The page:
B.C. licence quirk catches Saudi students
Judicial justice calls on province to fix problem which repeatedly lands foreign students in court
A provincial court judicial justice says the province of British Columbia should fix a Motor Vehicle Act problem needlessly forcing foreign students into traffic court.
A pair of recent court decisions involving Saudi Arabians has exposed a quirk in the law making it tough for police to determine if an accused needs a B.C. driver's licence.
"The government or ICBC needs to find a better system for an enforcement officer to have sufficient tools at roadside to satisfy the officer that the foreign driver's licence meets the requirements to drive the vehicle driven and that it is a subsisting driver's licence," Judicial Justice Hunter Gordon wrote in a decision released in late July.
'An unenviable position'
The Motor Vehicle Act requires motorists to carry a valid B.C. driver's licence.
But the law provides three exceptions:
- new residents can use a licence from another jurisdiction for 90 days after moving to B.C.
- visitors can carry a licence from another jurisdiction up to six months after entering the province
- students can carry a licence from another jurisdiction as long as they're registered at an educational institution
In the first of two cases resulting in charges of failing to produce a licence, Abudullah Nafaa Al Anazi was stopped for speeding in Saanich in March 2014.
Al Anazi came to Canada in 2010, and was in Canada with his wife and child on a study permit as part of a Saudi Arabian scholarship.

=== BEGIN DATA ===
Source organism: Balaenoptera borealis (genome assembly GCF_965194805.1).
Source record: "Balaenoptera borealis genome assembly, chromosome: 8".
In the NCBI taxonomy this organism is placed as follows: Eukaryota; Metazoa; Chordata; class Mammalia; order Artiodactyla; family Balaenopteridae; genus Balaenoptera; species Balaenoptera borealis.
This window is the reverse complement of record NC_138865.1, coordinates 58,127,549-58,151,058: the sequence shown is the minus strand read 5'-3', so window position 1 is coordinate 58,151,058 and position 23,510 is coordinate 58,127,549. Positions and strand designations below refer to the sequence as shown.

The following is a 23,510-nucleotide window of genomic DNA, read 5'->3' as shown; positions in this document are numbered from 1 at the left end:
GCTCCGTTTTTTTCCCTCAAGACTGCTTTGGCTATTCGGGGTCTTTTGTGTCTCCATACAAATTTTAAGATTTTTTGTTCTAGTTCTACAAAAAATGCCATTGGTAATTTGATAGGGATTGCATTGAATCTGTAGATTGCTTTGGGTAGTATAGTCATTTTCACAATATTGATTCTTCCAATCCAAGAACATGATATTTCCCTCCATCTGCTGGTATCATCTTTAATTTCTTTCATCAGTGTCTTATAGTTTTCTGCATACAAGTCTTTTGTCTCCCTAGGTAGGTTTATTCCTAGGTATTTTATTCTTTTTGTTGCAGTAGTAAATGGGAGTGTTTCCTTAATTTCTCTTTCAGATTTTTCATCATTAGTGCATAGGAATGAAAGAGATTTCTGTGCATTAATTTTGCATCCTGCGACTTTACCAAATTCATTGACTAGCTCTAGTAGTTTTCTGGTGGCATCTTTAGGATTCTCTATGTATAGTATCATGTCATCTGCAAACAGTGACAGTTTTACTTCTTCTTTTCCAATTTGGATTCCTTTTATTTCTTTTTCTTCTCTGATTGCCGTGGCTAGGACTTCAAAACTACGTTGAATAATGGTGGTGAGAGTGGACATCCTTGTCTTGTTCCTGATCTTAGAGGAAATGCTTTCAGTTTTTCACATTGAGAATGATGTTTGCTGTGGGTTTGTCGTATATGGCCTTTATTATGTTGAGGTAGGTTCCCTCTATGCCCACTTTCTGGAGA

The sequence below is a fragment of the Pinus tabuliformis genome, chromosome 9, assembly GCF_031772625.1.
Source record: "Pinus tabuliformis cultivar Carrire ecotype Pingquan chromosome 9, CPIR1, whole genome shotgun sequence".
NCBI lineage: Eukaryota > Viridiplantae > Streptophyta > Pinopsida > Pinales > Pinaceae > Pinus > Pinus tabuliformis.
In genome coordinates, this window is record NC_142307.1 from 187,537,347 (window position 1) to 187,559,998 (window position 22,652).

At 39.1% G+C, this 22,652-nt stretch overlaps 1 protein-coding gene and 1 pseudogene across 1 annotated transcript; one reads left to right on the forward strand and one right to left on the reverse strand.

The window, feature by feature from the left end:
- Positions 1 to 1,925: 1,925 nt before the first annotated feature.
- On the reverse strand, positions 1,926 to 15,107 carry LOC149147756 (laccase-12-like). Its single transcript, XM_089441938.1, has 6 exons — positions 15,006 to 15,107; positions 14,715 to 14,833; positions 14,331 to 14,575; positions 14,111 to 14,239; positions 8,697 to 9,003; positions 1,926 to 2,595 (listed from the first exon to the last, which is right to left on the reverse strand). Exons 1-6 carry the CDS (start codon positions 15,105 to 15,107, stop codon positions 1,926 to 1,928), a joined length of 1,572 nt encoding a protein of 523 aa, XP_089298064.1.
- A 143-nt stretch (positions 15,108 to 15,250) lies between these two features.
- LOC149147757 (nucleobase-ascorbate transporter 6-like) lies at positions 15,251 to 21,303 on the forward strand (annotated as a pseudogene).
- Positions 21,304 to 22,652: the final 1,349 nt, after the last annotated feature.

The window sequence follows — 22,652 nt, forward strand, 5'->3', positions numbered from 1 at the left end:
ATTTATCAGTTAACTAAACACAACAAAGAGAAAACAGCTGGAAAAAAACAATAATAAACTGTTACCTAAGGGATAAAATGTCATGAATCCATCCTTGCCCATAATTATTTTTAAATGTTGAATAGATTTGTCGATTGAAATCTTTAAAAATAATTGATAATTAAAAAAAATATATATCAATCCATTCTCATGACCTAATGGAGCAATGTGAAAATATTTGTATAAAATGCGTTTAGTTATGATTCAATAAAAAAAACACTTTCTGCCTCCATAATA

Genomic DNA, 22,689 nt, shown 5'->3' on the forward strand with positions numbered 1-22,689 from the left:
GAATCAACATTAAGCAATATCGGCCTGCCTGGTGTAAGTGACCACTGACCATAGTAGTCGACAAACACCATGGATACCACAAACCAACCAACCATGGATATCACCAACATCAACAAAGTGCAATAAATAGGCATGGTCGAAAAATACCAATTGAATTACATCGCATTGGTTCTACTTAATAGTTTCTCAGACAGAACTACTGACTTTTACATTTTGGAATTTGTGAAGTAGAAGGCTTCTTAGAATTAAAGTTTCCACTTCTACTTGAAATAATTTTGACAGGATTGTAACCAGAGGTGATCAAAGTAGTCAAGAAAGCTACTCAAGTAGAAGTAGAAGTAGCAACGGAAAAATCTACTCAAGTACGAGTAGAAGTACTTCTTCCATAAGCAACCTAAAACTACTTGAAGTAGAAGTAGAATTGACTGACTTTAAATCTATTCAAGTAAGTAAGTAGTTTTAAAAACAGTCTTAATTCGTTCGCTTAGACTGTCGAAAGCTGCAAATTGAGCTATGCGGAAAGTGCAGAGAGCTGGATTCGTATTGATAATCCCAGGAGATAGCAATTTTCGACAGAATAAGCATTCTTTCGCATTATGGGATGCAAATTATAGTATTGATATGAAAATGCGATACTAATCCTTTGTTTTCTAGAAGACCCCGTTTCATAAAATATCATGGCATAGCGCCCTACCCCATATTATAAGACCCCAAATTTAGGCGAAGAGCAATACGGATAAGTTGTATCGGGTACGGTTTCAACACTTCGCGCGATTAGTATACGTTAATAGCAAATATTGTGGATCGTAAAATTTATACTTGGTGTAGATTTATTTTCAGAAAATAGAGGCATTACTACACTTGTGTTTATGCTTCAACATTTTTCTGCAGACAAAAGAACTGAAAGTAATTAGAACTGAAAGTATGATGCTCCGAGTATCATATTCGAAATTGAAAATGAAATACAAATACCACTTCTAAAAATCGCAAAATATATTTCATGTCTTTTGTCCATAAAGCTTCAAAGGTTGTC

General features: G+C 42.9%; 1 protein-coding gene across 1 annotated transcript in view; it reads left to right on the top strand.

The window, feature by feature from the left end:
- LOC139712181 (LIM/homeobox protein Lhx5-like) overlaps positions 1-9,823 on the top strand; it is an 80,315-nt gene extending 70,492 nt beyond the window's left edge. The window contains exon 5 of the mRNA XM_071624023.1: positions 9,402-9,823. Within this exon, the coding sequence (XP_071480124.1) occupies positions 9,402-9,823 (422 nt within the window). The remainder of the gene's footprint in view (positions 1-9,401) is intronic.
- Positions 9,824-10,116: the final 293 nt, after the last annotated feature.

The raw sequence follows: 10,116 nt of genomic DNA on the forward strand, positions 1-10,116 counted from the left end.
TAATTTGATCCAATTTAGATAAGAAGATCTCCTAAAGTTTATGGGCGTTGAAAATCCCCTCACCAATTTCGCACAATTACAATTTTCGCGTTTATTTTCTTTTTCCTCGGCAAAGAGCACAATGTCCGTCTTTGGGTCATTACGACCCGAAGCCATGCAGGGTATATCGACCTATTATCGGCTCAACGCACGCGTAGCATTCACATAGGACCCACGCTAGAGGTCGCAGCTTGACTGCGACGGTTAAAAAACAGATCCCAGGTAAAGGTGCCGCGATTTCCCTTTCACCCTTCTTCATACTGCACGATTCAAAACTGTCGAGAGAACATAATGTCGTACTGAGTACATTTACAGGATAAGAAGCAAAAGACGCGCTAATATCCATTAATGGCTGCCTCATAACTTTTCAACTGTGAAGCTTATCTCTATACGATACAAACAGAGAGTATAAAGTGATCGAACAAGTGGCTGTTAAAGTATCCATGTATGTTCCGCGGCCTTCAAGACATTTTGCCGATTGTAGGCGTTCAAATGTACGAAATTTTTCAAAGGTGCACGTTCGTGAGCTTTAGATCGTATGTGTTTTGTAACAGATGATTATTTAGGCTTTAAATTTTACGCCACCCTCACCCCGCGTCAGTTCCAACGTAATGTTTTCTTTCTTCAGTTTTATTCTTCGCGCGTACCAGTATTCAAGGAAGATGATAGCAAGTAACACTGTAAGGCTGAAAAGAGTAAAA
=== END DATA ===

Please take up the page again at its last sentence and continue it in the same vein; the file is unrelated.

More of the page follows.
The police officer seized his licence, claiming the study permit was not sufficient evidence Al Anazi qualified for one of the exemptions.
In the second case, Hamdan Sulaiman Abdulrahman Alfarraj was stopped for speeding in Saanich in 2015. He presented a licence issued by the Kingdom of Saudi Arabia. Its contents were partly in English and partly in Arabic.
In that situation, the officer who charged Alfarraj wasn't worried about his status as a student.
But he claimed that without a translation of the Saudi document, it was impossible for him to tell if Alfarraj was driving an appropriate vehicle or if he had any restrictions.
Both accused were assisted by a business administration student from Royal Roads University in Victoria who has been helping Saudi students adjust to Canadian culture.
He told Gordon the issue comes up four to five times a year among the approximately 350 Saudi students studying in Victoria at any one time.
Gordon empathized with police officers.
"An enforcement officer has limited time and resources to determine a driver's ordinary residence. Even the current status of a driver's licence issued in a jurisdiction other than Canada or the United States is difficult to determine at roadside," Gordon wrote.
"Compound that difficulty with a licence in a language other than English and the officer is in an unenviable position."
Gordon found both Al Anazi and Alfarraj not guilty.